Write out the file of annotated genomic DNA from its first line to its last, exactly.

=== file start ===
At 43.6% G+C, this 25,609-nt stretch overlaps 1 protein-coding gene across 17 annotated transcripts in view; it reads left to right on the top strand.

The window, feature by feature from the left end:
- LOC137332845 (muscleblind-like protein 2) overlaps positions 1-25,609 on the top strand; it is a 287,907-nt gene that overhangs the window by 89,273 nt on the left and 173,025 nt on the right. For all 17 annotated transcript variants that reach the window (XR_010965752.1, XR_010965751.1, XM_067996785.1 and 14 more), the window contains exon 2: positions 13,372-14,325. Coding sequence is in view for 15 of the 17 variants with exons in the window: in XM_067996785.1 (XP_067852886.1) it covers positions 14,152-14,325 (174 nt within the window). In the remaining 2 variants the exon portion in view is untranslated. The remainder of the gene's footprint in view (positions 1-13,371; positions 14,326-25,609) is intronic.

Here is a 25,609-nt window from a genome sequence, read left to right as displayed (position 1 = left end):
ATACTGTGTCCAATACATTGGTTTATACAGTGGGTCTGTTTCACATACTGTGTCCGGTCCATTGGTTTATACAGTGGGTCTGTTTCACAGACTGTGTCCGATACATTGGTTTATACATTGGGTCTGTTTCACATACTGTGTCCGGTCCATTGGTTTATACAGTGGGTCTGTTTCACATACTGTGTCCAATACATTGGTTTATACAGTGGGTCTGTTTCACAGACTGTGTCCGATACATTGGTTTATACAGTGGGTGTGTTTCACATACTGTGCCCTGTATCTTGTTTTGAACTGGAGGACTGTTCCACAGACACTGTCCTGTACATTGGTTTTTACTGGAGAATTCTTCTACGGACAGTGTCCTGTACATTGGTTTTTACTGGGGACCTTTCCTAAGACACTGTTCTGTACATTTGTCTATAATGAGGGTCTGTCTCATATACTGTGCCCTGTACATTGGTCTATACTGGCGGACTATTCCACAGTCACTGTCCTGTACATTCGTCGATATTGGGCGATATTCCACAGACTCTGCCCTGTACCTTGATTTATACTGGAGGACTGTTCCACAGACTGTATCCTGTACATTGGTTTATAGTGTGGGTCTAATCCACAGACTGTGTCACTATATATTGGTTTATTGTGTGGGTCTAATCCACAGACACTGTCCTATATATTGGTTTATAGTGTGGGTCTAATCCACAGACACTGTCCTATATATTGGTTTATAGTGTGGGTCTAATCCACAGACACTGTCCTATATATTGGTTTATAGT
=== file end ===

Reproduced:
At 43.6% G+C, this 25,609-nt stretch overlaps 1 protein-coding gene across 17 annotated transcripts in view; it reads left to right on the top strand.

The window, feature by feature from the left end:
- LOC137332845 (muscleblind-like protein 2) overlaps positions 1-25,609 on the top strand; it is a 287,907-nt gene that overhangs the window by 89,273 nt on the left and 173,025 nt on the right. For all 17 annotated transcript variants that reach the window (XR_010965752.1, XR_010965751.1, XM_067996785.1 and 14 more), the window contains exon 2: positions 13,372-14,325. Coding sequence is in view for 15 of the 17 variants with exons in the window: in XM_067996785.1 (XP_067852886.1) it covers positions 14,152-14,325 (174 nt within the window). In the remaining 2 variants the exon portion in view is untranslated. The remainder of the gene's footprint in view (positions 1-13,371; positions 14,326-25,609) is intronic.

Here is a 25,609-nt window from a genome sequence, read left to right as displayed (position 1 = left end):
ATACTGTGTCCAATACATTGGTTTATACAGTGGGTCTGTTTCACATACTGTGTCCGGTCCATTGGTTTATACAGTGGGTCTGTTTCACAGACTGTGTCCGATACATTGGTTTATACATTGGGTCTGTTTCACATACTGTGTCCGGTCCATTGGTTTATACAGTGGGTCTGTTTCACATACTGTGTCCAATACATTGGTTTATACAGTGGGTCTGTTTCACAGACTGTGTCCGATACATTGGTTTATACAGTGGGTGTGTTTCACATACTGTGCCCTGTATCTTGTTTTGAACTGGAGGACTGTTCCACAGACACTGTCCTGTACATTGGTTTTTACTGGAGAATTCTTCTACGGACAGTGTCCTGTACATTGGTTTTTACTGGGGACCTTTCCTAAGACACTGTTCTGTACATTTGTCTATAATGAGGGTCTGTCTCATATACTGTGCCCTGTACATTGGTCTATACTGGCGGACTATTCCACAGTCACTGTCCTGTACATTCGTCGATATTGGGCGATATTCCACAGACTCTGCCCTGTACCTTGATTTATACTGGAGGACTGTTCCACAGACTGTATCCTGTACATTGGTTTATAGTGTGGGTCTAATCCACAGACTGTGTCACTATATATTGGTTTATTGTGTGGGTCTAATCCACAGACACTGTCCTATATATTGGTTTATAGTGTGGGTCTAATCCACAGACACTGTCCTATATATTGGTTTATAGTGTGGGTCTAATCCACAGACACTGTCCTATATATTGGTTTATAGT